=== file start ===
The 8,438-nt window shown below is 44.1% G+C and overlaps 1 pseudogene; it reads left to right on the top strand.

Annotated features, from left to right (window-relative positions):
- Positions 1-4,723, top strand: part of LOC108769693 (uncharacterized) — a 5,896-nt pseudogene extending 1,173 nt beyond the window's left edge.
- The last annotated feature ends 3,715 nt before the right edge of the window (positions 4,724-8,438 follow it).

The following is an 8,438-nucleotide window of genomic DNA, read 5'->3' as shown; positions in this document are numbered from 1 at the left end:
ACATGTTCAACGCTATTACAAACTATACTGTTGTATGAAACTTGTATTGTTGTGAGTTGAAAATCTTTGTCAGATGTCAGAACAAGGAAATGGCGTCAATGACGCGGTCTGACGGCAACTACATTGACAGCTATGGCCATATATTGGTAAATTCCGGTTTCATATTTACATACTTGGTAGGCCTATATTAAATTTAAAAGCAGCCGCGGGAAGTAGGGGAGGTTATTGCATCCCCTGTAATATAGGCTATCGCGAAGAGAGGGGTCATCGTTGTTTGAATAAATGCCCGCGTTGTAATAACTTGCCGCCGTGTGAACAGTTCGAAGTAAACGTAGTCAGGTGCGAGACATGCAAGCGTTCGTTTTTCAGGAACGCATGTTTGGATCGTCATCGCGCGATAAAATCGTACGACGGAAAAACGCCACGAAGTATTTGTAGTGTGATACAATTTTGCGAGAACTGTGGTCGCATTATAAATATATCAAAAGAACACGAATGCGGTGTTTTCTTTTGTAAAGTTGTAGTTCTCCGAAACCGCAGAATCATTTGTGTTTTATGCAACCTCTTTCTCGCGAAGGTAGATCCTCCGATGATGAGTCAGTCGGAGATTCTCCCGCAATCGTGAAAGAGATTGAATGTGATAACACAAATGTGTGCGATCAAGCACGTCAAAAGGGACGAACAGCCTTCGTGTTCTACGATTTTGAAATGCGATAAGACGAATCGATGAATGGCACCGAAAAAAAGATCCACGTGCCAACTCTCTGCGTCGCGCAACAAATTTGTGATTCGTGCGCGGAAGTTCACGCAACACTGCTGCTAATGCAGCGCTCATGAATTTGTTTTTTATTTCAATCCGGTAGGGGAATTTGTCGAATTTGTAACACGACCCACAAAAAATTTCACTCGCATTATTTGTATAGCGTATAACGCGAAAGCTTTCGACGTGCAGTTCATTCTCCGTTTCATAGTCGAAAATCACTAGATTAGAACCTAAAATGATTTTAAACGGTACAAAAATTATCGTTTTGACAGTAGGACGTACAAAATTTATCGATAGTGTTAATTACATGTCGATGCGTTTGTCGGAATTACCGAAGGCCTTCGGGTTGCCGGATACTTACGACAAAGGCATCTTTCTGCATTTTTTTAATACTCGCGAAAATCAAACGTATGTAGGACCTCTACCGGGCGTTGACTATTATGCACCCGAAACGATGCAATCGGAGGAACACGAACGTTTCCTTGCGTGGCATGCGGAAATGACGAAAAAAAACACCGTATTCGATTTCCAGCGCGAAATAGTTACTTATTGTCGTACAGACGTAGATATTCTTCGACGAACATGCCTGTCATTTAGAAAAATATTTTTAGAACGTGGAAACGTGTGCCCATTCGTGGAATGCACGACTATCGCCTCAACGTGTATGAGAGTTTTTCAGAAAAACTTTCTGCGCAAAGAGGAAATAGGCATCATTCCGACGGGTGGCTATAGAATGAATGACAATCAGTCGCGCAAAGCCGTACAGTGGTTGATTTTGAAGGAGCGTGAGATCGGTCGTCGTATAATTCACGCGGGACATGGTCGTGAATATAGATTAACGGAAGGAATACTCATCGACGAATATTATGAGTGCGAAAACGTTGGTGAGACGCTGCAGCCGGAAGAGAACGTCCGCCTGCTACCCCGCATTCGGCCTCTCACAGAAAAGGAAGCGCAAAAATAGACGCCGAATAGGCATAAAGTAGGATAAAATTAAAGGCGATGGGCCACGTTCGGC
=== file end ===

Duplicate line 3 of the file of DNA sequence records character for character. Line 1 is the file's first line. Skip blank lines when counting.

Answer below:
- Positions 1-4,723, top strand: part of LOC108769693 (uncharacterized) — a 5,896-nt pseudogene extending 1,173 nt beyond the window's left edge.